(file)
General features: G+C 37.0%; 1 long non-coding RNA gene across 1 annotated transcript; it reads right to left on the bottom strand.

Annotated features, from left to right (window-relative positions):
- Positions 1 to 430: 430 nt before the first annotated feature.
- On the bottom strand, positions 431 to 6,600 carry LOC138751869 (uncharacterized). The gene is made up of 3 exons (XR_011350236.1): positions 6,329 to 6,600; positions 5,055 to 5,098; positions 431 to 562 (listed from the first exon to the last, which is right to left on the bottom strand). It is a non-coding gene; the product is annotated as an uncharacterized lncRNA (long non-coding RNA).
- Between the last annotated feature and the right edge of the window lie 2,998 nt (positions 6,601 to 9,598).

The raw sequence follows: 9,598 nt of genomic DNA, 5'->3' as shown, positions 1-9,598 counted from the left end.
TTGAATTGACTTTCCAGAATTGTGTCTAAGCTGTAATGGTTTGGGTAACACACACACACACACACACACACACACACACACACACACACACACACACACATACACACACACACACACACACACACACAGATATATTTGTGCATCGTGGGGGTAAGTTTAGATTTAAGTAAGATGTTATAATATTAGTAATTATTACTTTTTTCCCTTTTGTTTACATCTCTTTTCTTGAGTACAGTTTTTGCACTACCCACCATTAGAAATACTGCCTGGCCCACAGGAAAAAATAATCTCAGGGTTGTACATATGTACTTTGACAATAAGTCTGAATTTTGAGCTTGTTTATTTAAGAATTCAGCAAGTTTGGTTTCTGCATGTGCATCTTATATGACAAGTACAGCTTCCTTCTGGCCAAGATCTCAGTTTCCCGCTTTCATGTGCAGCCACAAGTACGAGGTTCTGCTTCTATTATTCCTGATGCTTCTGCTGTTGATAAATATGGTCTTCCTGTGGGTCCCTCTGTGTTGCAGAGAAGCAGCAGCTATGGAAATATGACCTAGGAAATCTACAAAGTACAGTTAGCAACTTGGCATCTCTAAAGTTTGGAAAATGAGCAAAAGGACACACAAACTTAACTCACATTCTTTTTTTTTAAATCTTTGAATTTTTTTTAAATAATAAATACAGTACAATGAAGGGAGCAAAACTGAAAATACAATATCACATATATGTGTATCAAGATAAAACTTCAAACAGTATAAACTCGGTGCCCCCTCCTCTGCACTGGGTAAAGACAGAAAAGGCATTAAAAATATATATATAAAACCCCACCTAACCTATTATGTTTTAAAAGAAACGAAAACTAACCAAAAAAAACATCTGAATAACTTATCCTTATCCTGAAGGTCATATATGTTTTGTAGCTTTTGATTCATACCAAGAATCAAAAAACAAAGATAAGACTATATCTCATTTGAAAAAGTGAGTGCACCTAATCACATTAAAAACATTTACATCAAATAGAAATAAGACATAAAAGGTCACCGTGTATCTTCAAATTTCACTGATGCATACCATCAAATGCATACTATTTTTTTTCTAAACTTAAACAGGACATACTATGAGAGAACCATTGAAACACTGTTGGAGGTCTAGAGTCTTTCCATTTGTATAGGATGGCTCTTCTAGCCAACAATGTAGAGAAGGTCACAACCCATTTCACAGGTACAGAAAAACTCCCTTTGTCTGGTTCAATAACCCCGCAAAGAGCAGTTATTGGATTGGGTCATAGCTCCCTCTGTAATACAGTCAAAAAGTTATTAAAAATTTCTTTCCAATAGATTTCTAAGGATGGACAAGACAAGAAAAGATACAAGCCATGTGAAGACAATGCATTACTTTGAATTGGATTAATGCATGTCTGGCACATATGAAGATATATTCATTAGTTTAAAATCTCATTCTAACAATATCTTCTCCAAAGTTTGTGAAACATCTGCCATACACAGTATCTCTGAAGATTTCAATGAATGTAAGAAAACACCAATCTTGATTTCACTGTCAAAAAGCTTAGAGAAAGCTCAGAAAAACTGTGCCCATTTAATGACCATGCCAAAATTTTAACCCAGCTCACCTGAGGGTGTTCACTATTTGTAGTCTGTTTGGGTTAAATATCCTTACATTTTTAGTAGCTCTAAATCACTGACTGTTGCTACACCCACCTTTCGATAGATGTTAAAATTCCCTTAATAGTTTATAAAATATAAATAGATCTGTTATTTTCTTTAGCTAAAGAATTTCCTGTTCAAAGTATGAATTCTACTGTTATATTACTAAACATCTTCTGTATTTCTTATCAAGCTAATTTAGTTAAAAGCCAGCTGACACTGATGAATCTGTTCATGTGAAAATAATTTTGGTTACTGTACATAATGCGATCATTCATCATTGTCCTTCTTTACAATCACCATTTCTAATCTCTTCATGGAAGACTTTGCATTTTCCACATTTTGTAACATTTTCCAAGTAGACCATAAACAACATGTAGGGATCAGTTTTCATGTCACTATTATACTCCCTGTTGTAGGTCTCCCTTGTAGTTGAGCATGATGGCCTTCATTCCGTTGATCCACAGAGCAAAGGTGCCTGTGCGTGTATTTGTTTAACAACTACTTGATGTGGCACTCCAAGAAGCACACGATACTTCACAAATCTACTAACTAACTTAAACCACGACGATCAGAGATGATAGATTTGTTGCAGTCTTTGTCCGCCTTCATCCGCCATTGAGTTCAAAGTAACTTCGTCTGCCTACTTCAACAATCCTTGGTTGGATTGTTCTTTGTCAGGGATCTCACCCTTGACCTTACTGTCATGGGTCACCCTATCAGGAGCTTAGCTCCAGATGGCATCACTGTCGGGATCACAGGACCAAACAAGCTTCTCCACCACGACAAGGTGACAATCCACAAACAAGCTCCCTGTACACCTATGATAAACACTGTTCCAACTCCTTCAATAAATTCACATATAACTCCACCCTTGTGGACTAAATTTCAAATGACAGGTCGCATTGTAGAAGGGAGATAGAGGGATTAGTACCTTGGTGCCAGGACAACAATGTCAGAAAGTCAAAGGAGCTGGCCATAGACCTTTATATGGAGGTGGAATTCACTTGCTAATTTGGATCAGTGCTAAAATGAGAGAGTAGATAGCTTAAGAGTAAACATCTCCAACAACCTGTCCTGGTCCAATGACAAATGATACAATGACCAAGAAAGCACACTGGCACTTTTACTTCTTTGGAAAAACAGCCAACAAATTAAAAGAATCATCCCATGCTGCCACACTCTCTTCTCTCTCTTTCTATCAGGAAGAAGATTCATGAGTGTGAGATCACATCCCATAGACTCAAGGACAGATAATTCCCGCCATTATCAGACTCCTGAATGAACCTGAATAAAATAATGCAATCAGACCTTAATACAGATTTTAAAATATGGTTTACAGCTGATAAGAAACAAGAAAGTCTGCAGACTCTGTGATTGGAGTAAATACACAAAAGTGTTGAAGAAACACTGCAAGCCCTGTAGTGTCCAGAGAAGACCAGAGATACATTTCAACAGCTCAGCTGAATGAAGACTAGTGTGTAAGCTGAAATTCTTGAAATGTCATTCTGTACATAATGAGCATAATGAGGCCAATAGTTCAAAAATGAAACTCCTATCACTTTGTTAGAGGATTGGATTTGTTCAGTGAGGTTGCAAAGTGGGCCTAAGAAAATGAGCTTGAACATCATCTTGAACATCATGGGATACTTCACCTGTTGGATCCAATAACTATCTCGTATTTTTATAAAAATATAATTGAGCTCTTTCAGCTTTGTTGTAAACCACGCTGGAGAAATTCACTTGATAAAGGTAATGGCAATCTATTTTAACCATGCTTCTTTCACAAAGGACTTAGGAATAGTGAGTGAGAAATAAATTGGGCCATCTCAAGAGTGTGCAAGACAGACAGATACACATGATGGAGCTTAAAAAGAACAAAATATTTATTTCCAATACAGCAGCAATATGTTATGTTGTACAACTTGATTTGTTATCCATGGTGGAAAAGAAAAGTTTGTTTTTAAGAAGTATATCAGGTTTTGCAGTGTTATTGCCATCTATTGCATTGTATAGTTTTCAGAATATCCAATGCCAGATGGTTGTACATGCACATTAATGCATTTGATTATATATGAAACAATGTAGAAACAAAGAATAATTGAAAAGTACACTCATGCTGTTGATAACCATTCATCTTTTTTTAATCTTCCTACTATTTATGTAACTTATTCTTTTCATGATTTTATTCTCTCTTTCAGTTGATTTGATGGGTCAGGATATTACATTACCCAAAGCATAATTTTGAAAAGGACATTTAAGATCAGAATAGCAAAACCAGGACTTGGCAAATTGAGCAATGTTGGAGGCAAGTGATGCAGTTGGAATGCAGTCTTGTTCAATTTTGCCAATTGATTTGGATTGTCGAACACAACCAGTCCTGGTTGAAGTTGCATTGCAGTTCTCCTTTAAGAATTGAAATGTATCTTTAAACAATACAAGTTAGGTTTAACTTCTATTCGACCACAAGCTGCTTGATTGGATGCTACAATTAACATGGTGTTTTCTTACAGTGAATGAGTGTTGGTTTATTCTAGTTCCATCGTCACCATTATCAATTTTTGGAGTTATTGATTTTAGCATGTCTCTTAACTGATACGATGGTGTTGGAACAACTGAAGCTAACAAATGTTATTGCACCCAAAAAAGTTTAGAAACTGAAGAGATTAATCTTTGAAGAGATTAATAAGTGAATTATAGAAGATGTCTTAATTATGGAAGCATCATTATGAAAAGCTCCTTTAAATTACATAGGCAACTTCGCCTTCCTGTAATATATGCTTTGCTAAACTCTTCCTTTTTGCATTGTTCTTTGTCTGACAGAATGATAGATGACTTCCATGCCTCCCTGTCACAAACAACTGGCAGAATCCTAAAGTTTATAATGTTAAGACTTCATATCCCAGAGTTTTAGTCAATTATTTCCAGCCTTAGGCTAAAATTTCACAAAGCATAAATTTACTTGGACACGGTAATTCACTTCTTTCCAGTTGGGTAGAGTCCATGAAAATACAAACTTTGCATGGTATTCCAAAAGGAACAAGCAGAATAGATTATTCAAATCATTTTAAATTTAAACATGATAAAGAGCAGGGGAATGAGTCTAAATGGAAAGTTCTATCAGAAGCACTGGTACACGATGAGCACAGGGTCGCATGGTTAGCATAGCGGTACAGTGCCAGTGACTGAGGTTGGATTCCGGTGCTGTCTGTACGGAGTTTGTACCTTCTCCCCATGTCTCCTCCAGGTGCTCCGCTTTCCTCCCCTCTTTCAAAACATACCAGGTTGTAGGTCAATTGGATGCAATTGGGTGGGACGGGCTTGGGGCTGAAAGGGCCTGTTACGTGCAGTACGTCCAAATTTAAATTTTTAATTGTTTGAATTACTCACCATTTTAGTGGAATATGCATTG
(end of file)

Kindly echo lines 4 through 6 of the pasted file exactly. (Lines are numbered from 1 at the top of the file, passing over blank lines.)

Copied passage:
- On the bottom strand, positions 431 to 6,600 carry LOC138751869 (uncharacterized). The gene is made up of 3 exons (XR_011350236.1): positions 6,329 to 6,600; positions 5,055 to 5,098; positions 431 to 562 (listed from the first exon to the last, which is right to left on the bottom strand). It is a non-coding gene; the product is annotated as an uncharacterized lncRNA (long non-coding RNA).
- Between the last annotated feature and the right edge of the window lie 2,998 nt (positions 6,601 to 9,598).

The raw sequence follows: 9,598 nt of genomic DNA, 5'->3' as shown, positions 1-9,598 counted from the left end.